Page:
As shown in FIGS. 2 and 6, the housing 62 has, opening into a mating face 77 thereof, an upper row of through cavities 1' to 6', a middle row of through cavities 7' to 9' and a low row of through cavities 10' to 12', each of the cavities 1' to 12' being dimensioned to receive one of the terminals 64. To the right, as seen in FIGS. 2 and 6, of the cavity 9' of the middle row, is a cavity 79 for receiving one of the pins 50 of the pin header part 30, and to the right of the cavity 79, is a blind socket 78, best seen in FIG. 4, comprising an enlarged forward portion 80 and a smaller cross section rear portion 82, for receiving one of the short circuiting links 70. A similar blind socket 78', having an enlarged forward part 80' and a smaller cross section rear part 82' is formed adjacent to a cavity 81 of the bottom row for receiving the other pin 50, but on the opposite side of the socket 79 to the socket 78. The socket 78' is for receiving the other short circuiting link 70. Around the mating face 77 thereof, the housing 62 has a recess for receiving the seal 68, as well as the hood 44 of the pin header part 30.

Each cavity 1' to 12' comprises a rear portion 86 for receiving part of a respective lead 66, a bung seal 74, where this is provided, and a crimped insulation barrel 88 of a terminal 64. Each cavity 1' to 12' has a forward portion 90 for receiving the receptacle 92 of the terminal 64. A latch arm 94 for retaining a terminal 64 in the cavity, projects from an internal wall of the housing 62 at the forward end of the cavity portion 86 of each cavity. The bottom of each of the cavities 4', 6', 7' and 9' is formed with a through slot 96. Each latch arm 94 defines, in cooperation with an adjacent wall of the housing 62, a recess 97.

The recess 84 is defined between a central block 98 of the housing 62, in which block the cavities and sockets just described are formed, and an outer wall 100 extending about the bottom wall of, and the two side walls of, the housing 62. The upper margins 101 of the wall 100 are each formed integrally with an outer side wall 103 of a respective channel member 102 having a roof 105 and an inner side wall 107. The side walls 103 and 107 and the roof 105 of each channel member 102 define a channel 104, the bottoms of the walls 103 and 107 being spaced from the block 84 in order to allow the upper wall 45 of the hood 44 of the pin header part 30 to pass between the walls 103 and 107 and the block 84. The rearward part of each roof 105 is formed with a longitudinal slot 108 which is blind at its forward end 109 and open at its rear end and which communicates with the respective channel 104. There extends from, and is formed integrally with, each upper marginal part of the outer wall 100, a resilient, cantilever locking arm 110 having at its free end an inwardly directed locking head 112 of arrow head-shaped cross section. Each arm 110 is depressible to engage its locking head 112 wedgingly in a reduced width portion 111 of the respective channel 104 by way of the slot 108, proximate to the blind end 109 of the slot 108, as best seen in FIG. 9. The outer wall 103 of each channel member 102 is formed integrally with a side wall 114 of a gantry 116, the walls 114 being formed integrally with the rear of the block 84. The gantry 116 has a cross piece 118 from which projects forwardly, a resilient cantilever support bar 120 with the free end of which is integrally formed a yoke 122 extending between the channel members 102 and having limbs 124 cooperating with the bar 120 to define through guide slots 126 each of which is open at its rear end and is blind at its forward end, terminating in a latching shoulder 127. The slots 126 extend parallel to the channels 104. The yoke 122 is spaced above the block 84 to allow the passage of the upper wall 45 of the hood 44 of the pin header part 30, between the yoke 122 and the block 84. The bottom of the wall 100 is formed with a keyway 128, which is shown in FIGS. 2 and 6, for receiving the key 58 of the pin header part 30.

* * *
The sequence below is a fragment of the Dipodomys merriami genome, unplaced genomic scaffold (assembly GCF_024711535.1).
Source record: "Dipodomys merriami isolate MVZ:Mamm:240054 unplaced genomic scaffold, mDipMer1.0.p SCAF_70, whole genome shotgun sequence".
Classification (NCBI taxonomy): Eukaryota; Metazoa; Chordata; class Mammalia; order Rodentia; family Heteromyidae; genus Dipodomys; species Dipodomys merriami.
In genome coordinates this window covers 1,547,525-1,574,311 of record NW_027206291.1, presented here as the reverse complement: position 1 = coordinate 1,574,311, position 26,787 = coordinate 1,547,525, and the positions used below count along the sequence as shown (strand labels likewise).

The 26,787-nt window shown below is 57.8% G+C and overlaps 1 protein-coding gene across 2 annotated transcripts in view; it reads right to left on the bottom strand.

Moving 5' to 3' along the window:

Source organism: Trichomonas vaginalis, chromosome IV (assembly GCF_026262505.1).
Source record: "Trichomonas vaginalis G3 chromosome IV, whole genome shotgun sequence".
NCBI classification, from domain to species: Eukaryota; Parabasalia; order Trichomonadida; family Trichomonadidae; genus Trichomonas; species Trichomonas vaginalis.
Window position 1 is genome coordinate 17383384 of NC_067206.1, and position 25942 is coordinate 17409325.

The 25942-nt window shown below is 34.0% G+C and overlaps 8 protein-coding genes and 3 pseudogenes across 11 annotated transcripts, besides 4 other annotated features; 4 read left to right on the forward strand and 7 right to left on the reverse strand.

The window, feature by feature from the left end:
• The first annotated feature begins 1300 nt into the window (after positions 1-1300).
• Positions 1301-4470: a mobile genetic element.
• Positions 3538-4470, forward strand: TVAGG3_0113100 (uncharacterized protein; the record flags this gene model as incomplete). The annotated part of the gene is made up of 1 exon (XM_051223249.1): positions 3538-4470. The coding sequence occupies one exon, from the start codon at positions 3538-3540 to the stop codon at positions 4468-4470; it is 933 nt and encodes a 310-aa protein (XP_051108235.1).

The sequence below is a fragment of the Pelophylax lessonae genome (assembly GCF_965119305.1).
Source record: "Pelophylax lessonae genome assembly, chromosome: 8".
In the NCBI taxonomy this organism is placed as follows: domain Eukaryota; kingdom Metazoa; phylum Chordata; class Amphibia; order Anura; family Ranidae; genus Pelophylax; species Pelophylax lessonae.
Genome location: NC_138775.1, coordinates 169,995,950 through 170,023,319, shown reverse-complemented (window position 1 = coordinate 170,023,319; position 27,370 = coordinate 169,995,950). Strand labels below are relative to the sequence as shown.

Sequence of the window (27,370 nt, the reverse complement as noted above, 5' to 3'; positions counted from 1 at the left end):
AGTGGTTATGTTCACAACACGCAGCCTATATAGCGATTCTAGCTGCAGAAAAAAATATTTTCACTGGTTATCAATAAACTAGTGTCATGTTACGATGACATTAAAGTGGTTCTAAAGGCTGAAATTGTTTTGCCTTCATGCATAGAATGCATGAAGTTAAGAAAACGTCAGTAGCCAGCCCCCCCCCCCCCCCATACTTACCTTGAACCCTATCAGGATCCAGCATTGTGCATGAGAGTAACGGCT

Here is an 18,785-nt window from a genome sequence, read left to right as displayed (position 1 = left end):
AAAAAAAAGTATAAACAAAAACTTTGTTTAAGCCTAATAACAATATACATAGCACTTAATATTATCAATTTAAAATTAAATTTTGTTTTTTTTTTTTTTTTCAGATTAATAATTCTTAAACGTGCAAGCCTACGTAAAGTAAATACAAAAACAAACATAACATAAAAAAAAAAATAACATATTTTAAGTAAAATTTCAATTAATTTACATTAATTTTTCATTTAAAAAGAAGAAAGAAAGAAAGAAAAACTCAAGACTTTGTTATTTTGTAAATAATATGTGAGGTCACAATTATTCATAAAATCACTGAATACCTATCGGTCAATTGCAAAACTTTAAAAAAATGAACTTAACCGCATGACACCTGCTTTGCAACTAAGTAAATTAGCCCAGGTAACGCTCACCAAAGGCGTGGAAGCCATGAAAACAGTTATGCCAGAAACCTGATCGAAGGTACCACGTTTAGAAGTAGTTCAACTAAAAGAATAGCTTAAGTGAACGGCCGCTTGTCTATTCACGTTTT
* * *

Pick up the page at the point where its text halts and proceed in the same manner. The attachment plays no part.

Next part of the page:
Each short circuiting link 70 which has been stamped and formed from a single piece of sheet metal stock, comprises, as best seen in FIGS. 10 and 11, a hammer head 130 at its forward end and which is connected by means of flat, rearwardly tapered beam 132, to a retention portion 134. The hammer head comprises a cross piece 136 from which the beam 132 extends centrally, and which has at each end thereof an upstanding contact lug 138 terminating at its free end in a contact surface 140. There projects rearwardly from the cross piece 136, between the beam 132 and each lug 138, an upwardly inclined, rectangular abutment ear 142. The retention portion 134 comprises a central part 144 which is coplanar with the beam 132 and from either side of which depends an anchoring flange 146 terminating in an outwardly projecting ear 148, the free lateral edge of which is formed with sharp ended, and forwardly directed, anchoring serrations 150.

The anti-backout insert 72, which is molded in one piece from an insulating material, comprises a rectangular base plate 152, from one side of which project normally thereof, as best seen in FIG. 14, three rows of anti-backout spigots 154, each for reception in a respective recess 97 of the housing 62. Proximate to the root of each spigot 154 is a rectangular hole 156 in the plate 152, for the passage therethrough, of the mating section 40 of a respective pin 36 or 38 as the case may be, of the pin header part 30. The plate 152 also has a central rectangular hole (not shown) for receiving the plug 50.